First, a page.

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Working on a deepsea fishing vessel can earn a teenager tens of thousands of dollars a year and is becoming an attractive work option for many school-leavers.
On a busy street on the West Coast, South Island, town of Westport is situated a school dedicated to getting young people employed in the New Zealand fishing industry, and there’s no shortage of Rangatahi seeking places and eventually a career in the lucrative fishing industry.
The Westport Deepsea Fishing School has been operating since 1988, and since the year 2000 has been owned and run by Peter Maich, a former commercial fisherman with a passion for the industry and a desire to see young adults in meaningful work. With an almost 90 percent post-learning employment success rate, the school is vital in keeping the industry rejuvenated with youngsters keen to learn industry skills. Over the years, more than 3000 students completed the courses offered by the school.
Te Ohu Kaimoana has played an important role in the school’s development for more than a decade providing full scholarships to Māori wanting a career in fishing. The school educates anywhere between 20 and 40 people at a time in a residential environment where the students live and learn together, supporting each other through the 10 – 12 week course.
The course, which is supported by all of the major New Zealand deepwater fishing companies, puts students through the rigours of what they can expect while working on a deepwater fishing vessel, including how to fillet and pack fish, sharpen knives, tie knots, as well as techniques for survival in deep, cold waters should an accident occur. During the course, students spend time learning on the job while working on board deepwater fishing vessels.
As the course is fully residential, the learning environment attempts to mimic working conditions. Students are encouraged to live day-to-day as if they were employed on a fishing vessel and they are taught to maintain orderly rooms and service areas in the former nursing-hostel-turned-students’ accommodation.
The school also includes fitness classes four days a week in its curriculum, and operates a drug and alcohol free environment. “Drug testing is compulsory for all students and we have the first test five weeks into the course. Any student worried about a drug test will have cleaned up after that time and so should have no fear of failing. Drug testing is a part of seafood industry pre-employment training and employee screening, and is a pre-requisite to getting employment on a fishing vessel,” Peter says.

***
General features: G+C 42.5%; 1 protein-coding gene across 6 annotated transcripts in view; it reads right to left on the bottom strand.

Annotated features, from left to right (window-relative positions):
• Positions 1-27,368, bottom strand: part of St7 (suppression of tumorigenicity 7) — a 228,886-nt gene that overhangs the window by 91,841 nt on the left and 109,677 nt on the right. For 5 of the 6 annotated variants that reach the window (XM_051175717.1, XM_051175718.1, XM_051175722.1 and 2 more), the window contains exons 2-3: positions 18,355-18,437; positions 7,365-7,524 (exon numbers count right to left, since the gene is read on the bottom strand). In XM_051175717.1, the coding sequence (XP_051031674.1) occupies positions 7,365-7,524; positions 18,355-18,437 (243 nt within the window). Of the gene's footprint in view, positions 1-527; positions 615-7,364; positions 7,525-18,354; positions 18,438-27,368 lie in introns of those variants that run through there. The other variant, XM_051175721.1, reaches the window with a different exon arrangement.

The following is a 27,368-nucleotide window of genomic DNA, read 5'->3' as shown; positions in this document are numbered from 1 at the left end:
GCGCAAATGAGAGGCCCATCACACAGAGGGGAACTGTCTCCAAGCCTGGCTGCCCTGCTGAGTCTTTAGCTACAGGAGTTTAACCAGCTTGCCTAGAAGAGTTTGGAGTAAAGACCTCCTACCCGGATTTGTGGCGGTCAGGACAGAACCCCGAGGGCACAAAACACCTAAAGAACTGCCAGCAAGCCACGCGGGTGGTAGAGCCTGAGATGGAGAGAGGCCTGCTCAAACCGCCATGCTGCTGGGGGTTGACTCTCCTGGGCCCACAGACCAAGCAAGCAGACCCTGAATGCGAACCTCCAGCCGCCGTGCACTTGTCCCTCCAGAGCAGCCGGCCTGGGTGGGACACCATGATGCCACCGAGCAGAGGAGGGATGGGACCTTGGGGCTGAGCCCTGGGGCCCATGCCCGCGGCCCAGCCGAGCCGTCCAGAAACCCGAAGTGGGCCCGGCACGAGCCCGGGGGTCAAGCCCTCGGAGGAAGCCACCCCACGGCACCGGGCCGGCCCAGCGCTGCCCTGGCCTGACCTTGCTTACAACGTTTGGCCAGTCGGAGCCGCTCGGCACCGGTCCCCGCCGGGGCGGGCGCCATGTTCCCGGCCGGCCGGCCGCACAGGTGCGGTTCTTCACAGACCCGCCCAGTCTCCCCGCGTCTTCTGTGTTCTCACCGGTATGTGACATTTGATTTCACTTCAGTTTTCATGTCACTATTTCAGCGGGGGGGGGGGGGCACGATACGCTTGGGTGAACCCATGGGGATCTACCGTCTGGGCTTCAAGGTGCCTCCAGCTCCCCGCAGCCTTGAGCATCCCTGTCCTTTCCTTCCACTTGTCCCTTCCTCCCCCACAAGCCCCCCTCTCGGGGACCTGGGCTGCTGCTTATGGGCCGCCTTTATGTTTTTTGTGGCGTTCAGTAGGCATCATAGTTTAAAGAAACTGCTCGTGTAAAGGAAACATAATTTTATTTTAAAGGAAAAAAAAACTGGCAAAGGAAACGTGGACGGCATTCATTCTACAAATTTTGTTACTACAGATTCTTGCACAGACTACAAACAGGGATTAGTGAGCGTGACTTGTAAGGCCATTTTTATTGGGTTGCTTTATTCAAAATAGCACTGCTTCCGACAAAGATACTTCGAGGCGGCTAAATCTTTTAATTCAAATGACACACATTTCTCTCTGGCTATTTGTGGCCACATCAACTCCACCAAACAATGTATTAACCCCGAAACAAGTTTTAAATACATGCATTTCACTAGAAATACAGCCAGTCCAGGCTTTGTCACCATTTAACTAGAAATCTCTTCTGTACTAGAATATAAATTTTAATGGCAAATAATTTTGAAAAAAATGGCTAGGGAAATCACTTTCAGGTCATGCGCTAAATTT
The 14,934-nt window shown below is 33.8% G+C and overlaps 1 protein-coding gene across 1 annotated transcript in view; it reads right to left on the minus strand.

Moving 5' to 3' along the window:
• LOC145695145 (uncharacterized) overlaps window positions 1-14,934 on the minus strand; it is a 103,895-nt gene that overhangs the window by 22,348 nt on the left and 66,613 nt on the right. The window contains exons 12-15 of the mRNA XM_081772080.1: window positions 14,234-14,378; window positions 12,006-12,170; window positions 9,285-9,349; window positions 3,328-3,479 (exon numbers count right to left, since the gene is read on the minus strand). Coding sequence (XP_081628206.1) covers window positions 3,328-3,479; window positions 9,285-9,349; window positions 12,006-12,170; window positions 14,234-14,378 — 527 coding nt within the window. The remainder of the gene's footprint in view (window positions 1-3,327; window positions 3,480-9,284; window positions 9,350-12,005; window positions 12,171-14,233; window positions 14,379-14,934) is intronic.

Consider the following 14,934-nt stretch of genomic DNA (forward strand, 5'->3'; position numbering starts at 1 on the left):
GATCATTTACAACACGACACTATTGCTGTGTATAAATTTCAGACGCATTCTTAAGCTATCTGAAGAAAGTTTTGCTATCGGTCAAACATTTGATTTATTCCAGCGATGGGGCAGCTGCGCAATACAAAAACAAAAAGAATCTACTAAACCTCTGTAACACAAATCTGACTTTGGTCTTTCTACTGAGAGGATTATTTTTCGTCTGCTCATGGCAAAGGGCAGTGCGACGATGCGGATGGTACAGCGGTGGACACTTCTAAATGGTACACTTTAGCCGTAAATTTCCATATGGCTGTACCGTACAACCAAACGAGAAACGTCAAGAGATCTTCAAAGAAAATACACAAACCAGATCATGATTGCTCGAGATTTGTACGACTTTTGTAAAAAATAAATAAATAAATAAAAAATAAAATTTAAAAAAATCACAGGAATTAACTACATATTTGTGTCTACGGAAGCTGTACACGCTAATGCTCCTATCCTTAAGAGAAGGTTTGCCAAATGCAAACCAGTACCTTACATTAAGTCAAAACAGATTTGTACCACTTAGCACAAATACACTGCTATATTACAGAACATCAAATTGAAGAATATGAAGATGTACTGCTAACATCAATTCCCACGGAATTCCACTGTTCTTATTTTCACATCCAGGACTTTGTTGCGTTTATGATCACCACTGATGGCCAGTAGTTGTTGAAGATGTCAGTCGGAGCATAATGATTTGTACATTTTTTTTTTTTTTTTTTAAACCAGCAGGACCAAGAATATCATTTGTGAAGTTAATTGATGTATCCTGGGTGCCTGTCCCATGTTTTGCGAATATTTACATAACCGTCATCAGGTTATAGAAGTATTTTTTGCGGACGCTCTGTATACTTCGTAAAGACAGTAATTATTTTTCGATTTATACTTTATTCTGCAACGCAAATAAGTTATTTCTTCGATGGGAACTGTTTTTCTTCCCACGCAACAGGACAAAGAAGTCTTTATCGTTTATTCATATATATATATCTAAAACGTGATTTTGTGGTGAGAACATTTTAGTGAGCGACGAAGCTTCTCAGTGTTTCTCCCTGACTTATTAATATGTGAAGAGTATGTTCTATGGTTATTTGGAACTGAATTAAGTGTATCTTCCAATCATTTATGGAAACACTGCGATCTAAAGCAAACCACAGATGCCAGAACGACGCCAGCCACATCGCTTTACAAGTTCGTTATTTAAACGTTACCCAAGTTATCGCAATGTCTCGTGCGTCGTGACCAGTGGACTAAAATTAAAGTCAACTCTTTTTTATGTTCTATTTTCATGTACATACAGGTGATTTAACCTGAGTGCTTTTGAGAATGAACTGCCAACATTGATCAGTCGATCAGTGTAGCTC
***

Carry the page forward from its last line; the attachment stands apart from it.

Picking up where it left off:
Peter Maich boasts an almost 90 percent employment rate for students, getting jobs at Sealord Group, Sanford and Talleys Fisheries. Many of the students are taken from the Limited Service Volunteer programme that is run by the army for young, unemployed school leavers. “We find that once they’ve completed the LSV course, they’re disciplined and keen to learn new skills,” Peter says.
When they’ve completed the course, the students achieve an NZQA-approved qualification in seafood processing (level 2) and vessel operations (level 3). Most students want to get qualifications and skills behind them as they begin their working lives, Peter adds. “They are all young and, for one reason or another, haven’t continued with further education, such as university. The money they can earn in the fishing industry is a big attraction, especially when you might be 17 or 18 years old and earning around $50,000 a year for six months’ work. That’s a huge incentive.”
The school takes students on a continuing basis throughout the year and operates on a “no fees” basis to students who meet funding criteria from the Tertiary Education Commission Youth programme (TEC), Ministry of Social Development (MSD) funding for mature students, as well as Te Ohu Kaimoana.
For information on options, a completed application form needs to be sent to the Westport Deep Sea Fishing School. Applications can be downloaded here. Te Ohu Kaimoana offers full scholarships to young Māori wanting to attend the Westport Deepsea Fishing School. Click here to download a Technical Training Scholarship Application form. Contact us to find out more.
The Ministry for Primary Industries (MPI) has released details of its operational review of the Fisheries Act 1996. The review, which was announced last year by the Minister, Hon Nathan Guy, was aimed at improving the framework under which New Zealand’s fisheries are managed.